It takes a lot of work for an immersion blender to crush ice, and it’s not worth your time.
Yes, it can crush ice, but not into a drinkable format like you would need for a smoothie or a homemade slush puppy.
Heat and friction are going to come through the blade and begin to melt the ice, so even if you had the diligence to blend it until it turned into a fine snow, it’s going to catch some of that heat and begin to melt.
It’s a mess trying to crush ice with an immersion blender.
Can an Immersion Blender Replace a Food Processor?
No, it can’t be a food processor.
Food processors have a far wider range of functions, including dicing, chopping, and even pureeing.
However, with an immersion blender, it’s not going to chop your vegetables for you (unless you get an attachment for specific models), it’s not going to take raw ingredients and make a paste out of them, it’s a less powerful helping hand in the kitchen.
Even if you have the best hand immersion blender, it’s only so powerful compared to a Vitamix or Ninja countertop blender—they’re simply different machines with different functions, there’s nothing wrong with choosing one over the other depending on your food preparation methods.
If you make a lot of soup, you might find an immersion blender to be far more beneficial.
One thing that a countertop blender can’t really do is help you mix your stew together, since the high-powered motors usually pulverize ingredients like beef or potatoes.
Can an Immersion Blender Replace a Mixer?
It depends on your commitment.
Countertop mixers are wonderful, but they’re not always necessary.
You have to be present when manually operating an immersion blender, and while you don’t need to do that with a mixing bowl, you might end up having to scrape any powdery ingredients that caked onto its edges.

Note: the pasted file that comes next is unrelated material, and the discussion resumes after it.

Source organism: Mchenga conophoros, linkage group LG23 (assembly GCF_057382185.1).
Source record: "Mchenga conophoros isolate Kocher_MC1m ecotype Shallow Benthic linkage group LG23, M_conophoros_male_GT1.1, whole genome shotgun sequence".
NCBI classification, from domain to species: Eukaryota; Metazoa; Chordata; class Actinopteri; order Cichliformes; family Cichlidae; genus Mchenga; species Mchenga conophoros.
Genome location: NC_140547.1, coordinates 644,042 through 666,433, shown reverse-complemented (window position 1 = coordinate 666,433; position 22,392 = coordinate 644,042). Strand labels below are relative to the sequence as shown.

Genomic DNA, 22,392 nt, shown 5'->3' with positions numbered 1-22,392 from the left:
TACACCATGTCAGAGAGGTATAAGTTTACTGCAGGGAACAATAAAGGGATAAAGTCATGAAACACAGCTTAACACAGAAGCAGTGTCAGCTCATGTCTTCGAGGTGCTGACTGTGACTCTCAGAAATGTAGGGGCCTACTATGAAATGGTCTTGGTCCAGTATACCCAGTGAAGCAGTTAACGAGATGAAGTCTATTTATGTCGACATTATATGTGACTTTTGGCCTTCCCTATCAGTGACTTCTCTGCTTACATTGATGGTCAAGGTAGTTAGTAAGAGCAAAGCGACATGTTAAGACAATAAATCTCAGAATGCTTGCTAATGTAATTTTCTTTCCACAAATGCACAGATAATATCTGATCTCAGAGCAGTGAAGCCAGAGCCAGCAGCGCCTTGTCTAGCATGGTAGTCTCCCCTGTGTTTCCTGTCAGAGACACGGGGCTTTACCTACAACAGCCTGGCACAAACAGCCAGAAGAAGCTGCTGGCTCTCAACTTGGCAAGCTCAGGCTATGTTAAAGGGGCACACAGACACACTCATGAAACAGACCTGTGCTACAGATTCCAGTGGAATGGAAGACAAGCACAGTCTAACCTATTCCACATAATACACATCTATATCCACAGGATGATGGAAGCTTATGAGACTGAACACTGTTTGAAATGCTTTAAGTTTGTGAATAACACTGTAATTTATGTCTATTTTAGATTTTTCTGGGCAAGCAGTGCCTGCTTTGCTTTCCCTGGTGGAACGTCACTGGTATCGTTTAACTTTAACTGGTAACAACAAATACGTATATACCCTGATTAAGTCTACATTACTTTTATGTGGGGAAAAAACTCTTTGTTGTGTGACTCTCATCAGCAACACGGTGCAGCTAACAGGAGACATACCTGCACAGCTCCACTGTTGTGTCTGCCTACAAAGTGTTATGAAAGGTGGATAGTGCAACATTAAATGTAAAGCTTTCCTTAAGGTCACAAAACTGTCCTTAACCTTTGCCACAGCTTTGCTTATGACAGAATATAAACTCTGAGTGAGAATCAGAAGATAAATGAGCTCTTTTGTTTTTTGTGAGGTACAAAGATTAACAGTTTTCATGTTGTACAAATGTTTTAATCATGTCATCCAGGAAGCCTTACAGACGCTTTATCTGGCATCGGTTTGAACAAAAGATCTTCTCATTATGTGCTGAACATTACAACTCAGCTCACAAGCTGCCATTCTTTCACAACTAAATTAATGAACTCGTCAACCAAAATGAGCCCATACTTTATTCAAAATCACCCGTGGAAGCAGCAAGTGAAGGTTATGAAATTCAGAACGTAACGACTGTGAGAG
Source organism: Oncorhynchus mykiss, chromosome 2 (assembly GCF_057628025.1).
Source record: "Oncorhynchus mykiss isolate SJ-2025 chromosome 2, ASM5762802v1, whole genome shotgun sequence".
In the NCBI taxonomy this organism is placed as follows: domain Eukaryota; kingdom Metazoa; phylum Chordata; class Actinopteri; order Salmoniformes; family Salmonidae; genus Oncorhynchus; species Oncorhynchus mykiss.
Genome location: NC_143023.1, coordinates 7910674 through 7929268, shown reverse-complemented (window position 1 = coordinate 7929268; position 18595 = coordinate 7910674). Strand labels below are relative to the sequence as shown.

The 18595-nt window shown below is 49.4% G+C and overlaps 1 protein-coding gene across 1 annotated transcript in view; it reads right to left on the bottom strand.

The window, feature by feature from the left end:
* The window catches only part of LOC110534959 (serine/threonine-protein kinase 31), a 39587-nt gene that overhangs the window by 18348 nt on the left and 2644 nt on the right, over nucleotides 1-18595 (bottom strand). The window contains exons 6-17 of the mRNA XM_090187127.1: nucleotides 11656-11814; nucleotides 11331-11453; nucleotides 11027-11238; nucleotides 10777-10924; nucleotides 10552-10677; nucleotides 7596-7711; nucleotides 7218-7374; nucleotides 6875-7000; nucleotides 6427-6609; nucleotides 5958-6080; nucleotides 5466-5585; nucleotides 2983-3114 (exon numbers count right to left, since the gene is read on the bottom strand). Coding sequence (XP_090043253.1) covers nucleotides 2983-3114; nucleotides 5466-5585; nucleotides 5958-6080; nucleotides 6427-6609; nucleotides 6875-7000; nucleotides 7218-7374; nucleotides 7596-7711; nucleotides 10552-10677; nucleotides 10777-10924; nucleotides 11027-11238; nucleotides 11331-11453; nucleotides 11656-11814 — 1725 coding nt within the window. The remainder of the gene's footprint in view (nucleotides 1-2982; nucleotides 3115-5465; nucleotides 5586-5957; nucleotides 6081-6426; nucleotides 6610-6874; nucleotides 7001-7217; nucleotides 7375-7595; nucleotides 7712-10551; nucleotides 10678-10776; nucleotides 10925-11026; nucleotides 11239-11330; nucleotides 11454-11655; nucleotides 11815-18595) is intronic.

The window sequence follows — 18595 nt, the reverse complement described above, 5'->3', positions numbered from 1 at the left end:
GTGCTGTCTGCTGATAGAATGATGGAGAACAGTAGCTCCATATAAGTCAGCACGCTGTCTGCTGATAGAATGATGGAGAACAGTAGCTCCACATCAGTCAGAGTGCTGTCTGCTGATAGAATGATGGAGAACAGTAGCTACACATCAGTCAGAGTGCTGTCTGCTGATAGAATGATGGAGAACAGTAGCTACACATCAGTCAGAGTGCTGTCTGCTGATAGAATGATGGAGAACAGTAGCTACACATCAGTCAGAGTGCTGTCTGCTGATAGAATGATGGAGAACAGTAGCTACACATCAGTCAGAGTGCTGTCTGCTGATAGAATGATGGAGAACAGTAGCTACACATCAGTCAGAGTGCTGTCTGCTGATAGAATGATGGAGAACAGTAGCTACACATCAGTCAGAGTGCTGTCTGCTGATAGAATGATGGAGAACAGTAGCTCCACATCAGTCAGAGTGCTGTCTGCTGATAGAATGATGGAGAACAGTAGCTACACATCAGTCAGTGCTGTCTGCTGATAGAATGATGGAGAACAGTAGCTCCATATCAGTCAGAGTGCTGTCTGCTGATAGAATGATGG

Either that, or you could just get your hands dirty from the start and manually oversee the entire process.
Immersion blenders will take a bit more time to use for baking if you’re trying to replace or fill the need for a countertop mixer, but it can be done.
If you bake frequently, we recommend going for something that’s no less than 350 watts for the motor, otherwise it’ll feel like you’re standing there all day.
Between time and efficiency when you’re making big batches, the more wattage on the motor, the better off you’ll be.
The irony is that while a KitchenAid countertop mixer is a great addition to any kitchen, their immersion blender works just as well for basic baking.
You can’t add all the fancy attachments or a dough hook with it, but you can perform about 75% of all normal baking tasks with their inexpensive immersion blender alternative.
Fast Blending to Save You Time
Immersion blenders save you time, and make far less of a mess than standard blenders.
There’s no pitcher to clean, nothing crazy to take apart, and no counter space being taken up—it’s the perfect solution.
Read over our buying guide to determine exactly what you need in your immersion blender, then hit the top of the page and select your favorite.
Everything in the kitchen is about to get easier.